Stabbing your eye with a fork is stupid. X-raying your feet to see if your shoes fit is stupid. Drinking mercury to cure “evil spirits” is stupid. And shooting up your veins with extremely toxic chemicals is stupid, too. Oncologists can wear the costumes of doctors; they can speak a high-brow-sounding language of technical jargon; they can even be licensed by the State; but in the end, they are just as stupid as a guy who bungie jumps off a bridge with cord wrapped around his neck. (Bungie jumping has far fewer fatalities than chemotherapy, by the way…)

No, taking Mike Adams’ word seriously about anything having to do with medicine is stupid, as would be relying on any therapy advocated by Mike Adams. It’s a good rule of thumb, at least, though. I have yet to find an exception. Mike Adams even has a hard time getting it right about whether or not vitamin D supplementation might be beneficial. Indeed, if you want to win the Darwin Award, listening to Mike Adams about health would be a far better way to go about doing it than almost anything I can think of, short of a spectacular flaming end in a real life version of the the infamous JATO urban legend.

What is left? How low can Adams go, you might ask? Surely you can guess. When someone like Adams gets this low, there’s only one path left that he can travel to sink even lower:

It’s silly to honor someone just because they’ve died. What matters is what they did when they lived. Would you honor Hitler at his grave? Of course not. People like Hitler deserve condemnation long after they’ve passed away. So what about Hitler press secretary? Does that person deserve honor upon passing, or is scorn more appropriate?

Having read this article, I had considered doing a Hitler Zombie attack on Mike Adams, except that he’s used overblown Hitler analogies so often that I can only conclude that the fetid Führer has chomped so much of his brain that there’s nothing left–except perhaps the hypothalamus (so that he can keep breathing) and perhaps a reflex to his typing hand sufficient to let him churn out his spew in much the same way that the proverbial millions of monkeys could produce the works of Shakespeare if given enough time. Fortunately, this isn’t the work of Shakespeare; all Adams’ work requires is the ability to type terms like “allopathic,” “poison,” “natural cures,” and “big pharma conspiracy” at random, with the occasional verb. In any case, in so enthusiastically invoking Godwin’s law, Adams shows just how intellectually bankrupt he is.

Finally, in a statement that utterly shattered my irony meter, leaving nothing more than molten plastic and rubber, bare coppery wires, and a vaguely quivering needle begging for mercy, Adams finishes:

What, I ask you, did Tony Snow ever do to benefit humankind? I can’t think of a single thing. In fact, his actions actually went a long way towards deceiving humankind.

I don’t believe in a literal place called Hell, but from listening to some of George Bush’s religious comments, it’s pretty clear that he does. And that means he and Tony Snow will someday be meeting there in a new, fiery briefing room. Maybe Tony Snow can serve as the press secretary for Satan himself!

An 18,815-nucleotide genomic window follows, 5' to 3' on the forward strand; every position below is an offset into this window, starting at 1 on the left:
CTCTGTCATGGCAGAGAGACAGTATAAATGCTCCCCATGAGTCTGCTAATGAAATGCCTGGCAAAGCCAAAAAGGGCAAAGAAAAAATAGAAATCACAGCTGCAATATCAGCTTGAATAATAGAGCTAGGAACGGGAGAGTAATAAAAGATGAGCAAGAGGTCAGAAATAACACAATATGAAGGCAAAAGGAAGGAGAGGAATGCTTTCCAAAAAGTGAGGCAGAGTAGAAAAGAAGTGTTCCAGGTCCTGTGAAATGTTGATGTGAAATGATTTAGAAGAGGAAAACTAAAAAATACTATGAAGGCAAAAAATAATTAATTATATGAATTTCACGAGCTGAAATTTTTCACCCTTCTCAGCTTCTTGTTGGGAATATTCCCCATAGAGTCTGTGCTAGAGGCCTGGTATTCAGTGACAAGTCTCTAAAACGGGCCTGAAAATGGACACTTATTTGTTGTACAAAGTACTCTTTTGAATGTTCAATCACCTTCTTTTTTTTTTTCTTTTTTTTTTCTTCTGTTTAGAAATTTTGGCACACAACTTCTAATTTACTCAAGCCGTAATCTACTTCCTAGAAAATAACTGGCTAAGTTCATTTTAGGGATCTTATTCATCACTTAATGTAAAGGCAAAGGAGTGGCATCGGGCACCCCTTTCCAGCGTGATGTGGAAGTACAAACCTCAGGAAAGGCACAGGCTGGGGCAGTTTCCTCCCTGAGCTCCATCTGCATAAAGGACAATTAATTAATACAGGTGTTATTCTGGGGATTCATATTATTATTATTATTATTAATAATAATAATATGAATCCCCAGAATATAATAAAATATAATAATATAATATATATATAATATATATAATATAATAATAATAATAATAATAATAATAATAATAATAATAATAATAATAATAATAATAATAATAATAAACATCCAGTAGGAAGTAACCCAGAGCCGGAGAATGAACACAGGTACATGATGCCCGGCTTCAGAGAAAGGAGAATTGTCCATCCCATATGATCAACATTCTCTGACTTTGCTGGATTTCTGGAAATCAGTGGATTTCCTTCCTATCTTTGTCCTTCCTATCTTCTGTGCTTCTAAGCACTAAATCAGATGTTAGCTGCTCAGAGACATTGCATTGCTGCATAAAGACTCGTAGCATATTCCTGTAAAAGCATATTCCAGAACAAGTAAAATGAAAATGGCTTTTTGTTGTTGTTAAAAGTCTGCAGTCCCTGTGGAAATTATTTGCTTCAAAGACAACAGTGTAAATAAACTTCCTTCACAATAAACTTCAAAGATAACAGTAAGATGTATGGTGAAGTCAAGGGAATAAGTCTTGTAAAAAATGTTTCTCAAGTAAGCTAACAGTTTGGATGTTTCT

Of course, for Mike Adams, whose actions go a long way towards deceiving mankind himself, to accuse anyone of lying or deception is a case of “pot, kettle, black.” So is his question of what Tony Snow ever did to benefit human kind. After all, I can’t think of a single thing that Adams has done to benefit humankind, but I can think of a lot of things he’s written and promoted that are harmful to anyone seeking care for serious medical conditions. If Adams thinks that Tony Snow can be the press secretary for Satan himself, I submit to you that if there’s a Hell, Mike Adams after he finally dies will be serving in it as the medical advisor “for Satan himself.”

It would certainly be appropriate. After all, if you believe in ghouls, you already know that Hell is where they come from and Hell is where they end up.

By Orac

Orac is the nom de blog of a humble surgeon/scientist who has an ego just big enough to delude himself that someone, somewhere might actually give a rodent's posterior about his copious verbal meanderings, but just barely small enough to admit to himself that few probably will. That surgeon is otherwise known as David Gorski.

That this particular surgeon has chosen his nom de blog based on a rather cranky and arrogant computer shaped like a clear box of blinking lights that he originally encountered when he became a fan of a 35 year old British SF television show whose special effects were renowned for their BBC/Doctor Who-style low budget look, but whose stories nonetheless resulted in some of the best, most innovative science fiction ever televised, should tell you nearly all that you need to know about Orac. (That, and the length of the preceding sentence.)

DISCLAIMER:: The various written meanderings here are the opinions of Orac and Orac alone, written on his own time. They should never be construed as representing the opinions of any other person or entity, especially Orac's cancer center, department of surgery, medical school, or university. Also note that Orac is nonpartisan; he is more than willing to criticize the statements of anyone, regardless of of political leanings, if that anyone advocates pseudoscience or quackery. Finally, medical commentary is not to be construed in any way as medical advice.

To contact Orac: [email protected]